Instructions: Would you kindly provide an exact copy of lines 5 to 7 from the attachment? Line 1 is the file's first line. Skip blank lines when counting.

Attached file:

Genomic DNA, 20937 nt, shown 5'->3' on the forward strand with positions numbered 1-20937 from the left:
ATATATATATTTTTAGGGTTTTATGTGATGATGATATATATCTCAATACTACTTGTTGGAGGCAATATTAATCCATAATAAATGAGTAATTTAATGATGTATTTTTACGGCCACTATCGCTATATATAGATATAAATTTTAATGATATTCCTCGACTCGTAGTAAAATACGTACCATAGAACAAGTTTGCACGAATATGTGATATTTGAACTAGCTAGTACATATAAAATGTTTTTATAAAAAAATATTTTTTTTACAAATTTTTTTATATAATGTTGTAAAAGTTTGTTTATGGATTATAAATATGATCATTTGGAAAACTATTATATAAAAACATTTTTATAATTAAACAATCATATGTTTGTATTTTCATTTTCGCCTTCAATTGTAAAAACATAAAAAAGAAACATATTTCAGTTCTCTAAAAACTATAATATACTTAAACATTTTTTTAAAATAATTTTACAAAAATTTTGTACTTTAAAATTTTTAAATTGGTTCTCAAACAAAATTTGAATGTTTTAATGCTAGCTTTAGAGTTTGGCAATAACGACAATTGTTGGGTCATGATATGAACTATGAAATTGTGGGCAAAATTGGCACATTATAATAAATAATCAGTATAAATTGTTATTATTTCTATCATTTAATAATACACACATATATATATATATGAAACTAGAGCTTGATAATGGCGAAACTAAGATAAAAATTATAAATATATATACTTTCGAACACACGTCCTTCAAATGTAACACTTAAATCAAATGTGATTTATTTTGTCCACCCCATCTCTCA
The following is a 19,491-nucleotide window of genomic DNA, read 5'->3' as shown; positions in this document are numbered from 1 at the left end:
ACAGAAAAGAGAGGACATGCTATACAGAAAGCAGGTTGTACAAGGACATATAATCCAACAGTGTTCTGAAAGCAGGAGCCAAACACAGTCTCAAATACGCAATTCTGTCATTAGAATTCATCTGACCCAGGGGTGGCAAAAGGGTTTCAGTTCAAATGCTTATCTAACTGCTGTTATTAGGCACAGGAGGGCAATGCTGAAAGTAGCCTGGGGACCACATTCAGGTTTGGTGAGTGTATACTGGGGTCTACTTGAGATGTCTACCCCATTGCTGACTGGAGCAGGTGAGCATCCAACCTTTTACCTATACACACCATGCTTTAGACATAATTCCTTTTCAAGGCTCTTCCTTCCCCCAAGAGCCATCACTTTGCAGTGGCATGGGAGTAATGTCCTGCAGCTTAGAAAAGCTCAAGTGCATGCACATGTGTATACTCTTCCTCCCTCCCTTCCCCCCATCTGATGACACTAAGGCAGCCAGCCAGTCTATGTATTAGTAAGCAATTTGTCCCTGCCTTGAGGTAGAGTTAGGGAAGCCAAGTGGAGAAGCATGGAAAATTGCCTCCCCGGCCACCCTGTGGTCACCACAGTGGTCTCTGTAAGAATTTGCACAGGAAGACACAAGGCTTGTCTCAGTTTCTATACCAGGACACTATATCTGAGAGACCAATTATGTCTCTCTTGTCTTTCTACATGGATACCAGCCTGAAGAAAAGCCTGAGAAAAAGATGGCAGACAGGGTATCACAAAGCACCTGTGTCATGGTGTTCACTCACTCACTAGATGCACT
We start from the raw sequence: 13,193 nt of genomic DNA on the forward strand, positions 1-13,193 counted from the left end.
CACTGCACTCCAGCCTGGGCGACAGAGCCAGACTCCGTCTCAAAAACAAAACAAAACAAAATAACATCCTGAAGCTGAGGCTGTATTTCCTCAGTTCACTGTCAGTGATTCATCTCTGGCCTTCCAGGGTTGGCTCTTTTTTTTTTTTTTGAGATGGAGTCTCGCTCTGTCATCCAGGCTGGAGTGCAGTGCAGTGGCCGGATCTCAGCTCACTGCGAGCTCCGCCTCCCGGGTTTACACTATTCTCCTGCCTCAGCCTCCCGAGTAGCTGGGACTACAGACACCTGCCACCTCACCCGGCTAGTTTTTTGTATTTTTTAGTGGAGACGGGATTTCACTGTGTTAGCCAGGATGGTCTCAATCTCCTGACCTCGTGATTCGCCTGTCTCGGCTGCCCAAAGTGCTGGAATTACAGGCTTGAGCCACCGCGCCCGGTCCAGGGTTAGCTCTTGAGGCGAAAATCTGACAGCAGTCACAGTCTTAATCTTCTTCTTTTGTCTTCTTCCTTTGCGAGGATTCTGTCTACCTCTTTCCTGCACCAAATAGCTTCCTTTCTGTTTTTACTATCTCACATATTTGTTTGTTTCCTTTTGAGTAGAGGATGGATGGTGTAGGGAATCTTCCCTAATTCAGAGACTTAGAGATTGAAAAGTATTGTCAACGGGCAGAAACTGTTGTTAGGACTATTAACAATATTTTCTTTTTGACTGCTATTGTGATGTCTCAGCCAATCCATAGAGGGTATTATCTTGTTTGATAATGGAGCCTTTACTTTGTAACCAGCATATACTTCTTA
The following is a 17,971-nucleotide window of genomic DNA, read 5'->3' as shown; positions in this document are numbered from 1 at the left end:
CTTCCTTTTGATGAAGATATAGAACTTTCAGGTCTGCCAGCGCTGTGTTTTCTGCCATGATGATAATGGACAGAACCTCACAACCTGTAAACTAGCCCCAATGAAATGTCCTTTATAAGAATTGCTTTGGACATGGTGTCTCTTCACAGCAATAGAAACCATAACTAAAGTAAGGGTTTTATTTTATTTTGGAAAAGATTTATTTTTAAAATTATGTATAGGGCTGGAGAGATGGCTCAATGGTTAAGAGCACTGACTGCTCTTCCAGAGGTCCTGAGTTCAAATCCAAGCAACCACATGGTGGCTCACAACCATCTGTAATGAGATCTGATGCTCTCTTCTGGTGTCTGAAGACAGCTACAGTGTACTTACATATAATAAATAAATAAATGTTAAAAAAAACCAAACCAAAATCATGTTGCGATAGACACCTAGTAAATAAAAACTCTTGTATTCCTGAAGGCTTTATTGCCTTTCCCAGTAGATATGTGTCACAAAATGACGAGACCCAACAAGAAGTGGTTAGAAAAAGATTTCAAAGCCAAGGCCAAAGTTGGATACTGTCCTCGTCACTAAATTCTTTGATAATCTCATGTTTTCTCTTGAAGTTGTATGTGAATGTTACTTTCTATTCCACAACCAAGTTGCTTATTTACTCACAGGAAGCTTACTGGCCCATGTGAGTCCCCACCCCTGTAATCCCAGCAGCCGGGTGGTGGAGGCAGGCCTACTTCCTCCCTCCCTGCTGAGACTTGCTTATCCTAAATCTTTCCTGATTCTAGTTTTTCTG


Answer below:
We start from the raw sequence: 13,193 nt of genomic DNA on the forward strand, positions 1-13,193 counted from the left end.
CACTGCACTCCAGCCTGGGCGACAGAGCCAGACTCCGTCTCAAAAACAAAACAAAACAAAATAACATCCTGAAGCTGAGGCTGTATTTCCTCAGTTCACTGTCAGTGATTCATCTCTGGCCTTCCAGGGTTGGCTCTTTTTTTTTTTTTTGAGATGGAGTCTCGCTCTGTCATCCAGGCTGGAGTGCAGTGCAGTGGCCGGATCTCAGCTCACTGCGAGCTCCGCCTCCCGGGTTTACACTATTCTCCTGCCTCAGCCTCCCGAGTAGCTGGGACTACAGACACCTGCCACCTCACCCGGCTAGTTTTTTGTATTTTTTAGTGGAGACGGGATTTCACTGTGTTAGCCAGGATGGTCTCAATCTCCTGACCTCGTGATTCGCCTGTCTCGGCTGCCCAAAGTGCTGGAATTACAGGCTTGAGCCACCGCGCCCGGTCCAGGGTTAGCTCTTGAGGCGAAAATCTGACAGCAGTCACAGTCTTAATCTTCTTCTTTTGTCTTCTTCCTTTGCGAGGATTCTGTCTACCTCTTTCCTGCACCAAATAGCTTCCTTTCTGTTTTTACTATCTCACATATTTGTTTGTTTCCTTTTGAGTAGAGGATGGATGGTGTAGGGAATCTTCCCTAATTCAGAGACTTAGAGATTGAAAAGTATTGTCAACGGGCAGAAACTGTTGTTAGGACTATTAACAATATTTTCTTTTTGACTGCTATTGTGATGTCTCAGCCAATCCATAGAGGGTATTATCTTGTTTGATAATGGAGCCTTTACTTTGTAACCAGCATATACTTCTTA
The following is a 17,971-nucleotide window of genomic DNA, read 5'->3' as shown; positions in this document are numbered from 1 at the left end: